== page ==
There will be two versions of sound piece depending on which end of the campus you are starting will determine the listing of the trees and which sound piece you click on.  One version of the sound piece covers the walk if you are starting in the main square at the Oregon Maple.  The other version if you are starting at the Science Gallery.  

Included in the audio piece is a brief introduction to the Trinity Trees Project, the trees involved and the artworks commissioned in response to these trees.

The art works in progress – Hop Hornbeam

Before undertaking the making of the artwork for the Hop Hornbeam tree I had to figure out how to make it. I could not work directly on the tree while shaping and making the ‘corset’. I also realised that it would be virtually impossible to measure accurately all the curves and bends of the 3D shape. I would therefore need to create a rough mould to work with and on. Normally I would have done this using plaster bandage/ silicone etc, materials that were definitely not suitable for working with a crumbly bark surface. After some thought and a chat with my fellow artist and super mould maker Ayelet Lalor we decided that the malleable and un intrusive properties of tinfoil would work best.

So one fine morning about a month ago Ayelet, Clodagh Dooley and I set about making a temporary tinfoil mould of the selected area. We used copious amounts of tinfoil, selotape and support sticks. See image below of Clodagh and Ayelet busy helping me with the large task. Thanks again to both of them. It was quite a fun task to do and of course we got some interesting looks and comments from passers by.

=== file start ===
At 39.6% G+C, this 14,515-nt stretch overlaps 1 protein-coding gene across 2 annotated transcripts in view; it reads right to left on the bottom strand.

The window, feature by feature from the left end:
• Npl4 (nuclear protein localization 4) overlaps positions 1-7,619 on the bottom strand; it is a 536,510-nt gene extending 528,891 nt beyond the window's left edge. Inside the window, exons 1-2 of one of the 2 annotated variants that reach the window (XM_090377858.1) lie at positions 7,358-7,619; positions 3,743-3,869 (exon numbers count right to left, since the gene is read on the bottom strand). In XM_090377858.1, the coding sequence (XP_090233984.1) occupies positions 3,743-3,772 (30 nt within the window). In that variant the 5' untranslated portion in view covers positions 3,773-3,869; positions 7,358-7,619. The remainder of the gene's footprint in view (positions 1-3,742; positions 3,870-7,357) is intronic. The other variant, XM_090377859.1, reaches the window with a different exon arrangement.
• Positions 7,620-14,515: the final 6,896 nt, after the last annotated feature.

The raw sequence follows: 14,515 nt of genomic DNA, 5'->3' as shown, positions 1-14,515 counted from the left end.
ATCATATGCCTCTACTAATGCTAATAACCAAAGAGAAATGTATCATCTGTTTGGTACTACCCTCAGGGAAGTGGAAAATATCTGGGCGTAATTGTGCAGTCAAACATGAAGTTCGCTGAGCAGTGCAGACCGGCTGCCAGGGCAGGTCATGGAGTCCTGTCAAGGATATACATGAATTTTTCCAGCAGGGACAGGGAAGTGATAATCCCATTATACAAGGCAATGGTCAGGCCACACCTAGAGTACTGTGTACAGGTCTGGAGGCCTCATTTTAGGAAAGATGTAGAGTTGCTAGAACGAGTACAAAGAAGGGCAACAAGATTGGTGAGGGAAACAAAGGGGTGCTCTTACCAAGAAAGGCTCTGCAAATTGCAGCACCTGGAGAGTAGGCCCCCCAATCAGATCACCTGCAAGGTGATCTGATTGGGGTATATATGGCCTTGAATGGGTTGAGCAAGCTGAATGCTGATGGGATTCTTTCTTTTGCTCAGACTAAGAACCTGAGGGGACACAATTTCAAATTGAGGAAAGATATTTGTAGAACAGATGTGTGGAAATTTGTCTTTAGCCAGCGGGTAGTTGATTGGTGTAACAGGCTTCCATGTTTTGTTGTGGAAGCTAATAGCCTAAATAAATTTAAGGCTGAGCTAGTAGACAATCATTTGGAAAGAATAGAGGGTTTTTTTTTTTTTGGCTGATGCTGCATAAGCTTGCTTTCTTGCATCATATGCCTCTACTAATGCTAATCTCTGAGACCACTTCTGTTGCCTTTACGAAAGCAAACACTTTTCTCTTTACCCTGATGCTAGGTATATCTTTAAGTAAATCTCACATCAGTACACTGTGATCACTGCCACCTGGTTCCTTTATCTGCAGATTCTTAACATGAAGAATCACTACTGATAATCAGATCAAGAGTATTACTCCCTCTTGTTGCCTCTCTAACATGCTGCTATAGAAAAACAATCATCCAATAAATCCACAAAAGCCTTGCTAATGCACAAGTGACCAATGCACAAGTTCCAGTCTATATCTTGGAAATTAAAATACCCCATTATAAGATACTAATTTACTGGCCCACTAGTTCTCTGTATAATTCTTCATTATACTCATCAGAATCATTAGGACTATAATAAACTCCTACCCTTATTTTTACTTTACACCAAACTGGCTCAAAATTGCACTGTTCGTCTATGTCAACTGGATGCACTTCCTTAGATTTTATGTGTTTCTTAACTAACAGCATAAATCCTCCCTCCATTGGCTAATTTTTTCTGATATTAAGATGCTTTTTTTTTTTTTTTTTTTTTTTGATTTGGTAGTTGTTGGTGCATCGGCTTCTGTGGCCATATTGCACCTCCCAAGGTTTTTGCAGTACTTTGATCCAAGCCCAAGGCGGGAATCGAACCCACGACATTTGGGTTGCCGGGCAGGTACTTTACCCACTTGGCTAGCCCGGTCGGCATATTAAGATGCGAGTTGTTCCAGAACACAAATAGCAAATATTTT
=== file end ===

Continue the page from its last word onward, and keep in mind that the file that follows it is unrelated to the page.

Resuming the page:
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As the piece to be moulded was so large we created it in three more manageable sections, which I transferred by car to my studio. I quickly backed the reverse of the mould with plaster bandage to preserve the shape and add strength. See image below.

backing of Mould of Hophornbeam lo res

The next step in the process was somehow to get the mould into a similar set up to the real life tree in my studio. Using a mannequin as a central support and substructure I covered it with chicken to roughly simulate the tree trunk. The mould was gently re-attached and adhered to the substructure.  I set to work trying out various ideas on how I would segment the artwork. See images below.

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After deciding which option to go for I made paper patterns for the corset. This was a quite a tricky process as you can see bellow.

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Finally I placed the pattern sections on the fabric and cut out the individual pieces. Each section was then carefully sewn together. See images below.

The time had come to see how the artwork looked and functioned. I pegged the work onto the mould. At this stage I lightly stuck on some of the blue fabric strips onto the lines delineating the different sections. See images below.

Happy with the progress of the piece so far I now had to remove the blue strips and sew an extra channel into each section to allow the support wire to be inserted. At this stage I felt it was important to bring the piece into Trinity to test it’s fit. Before doing this I reattached the piece to the mould to work out some of the kinks with the wiring and fit before doing this.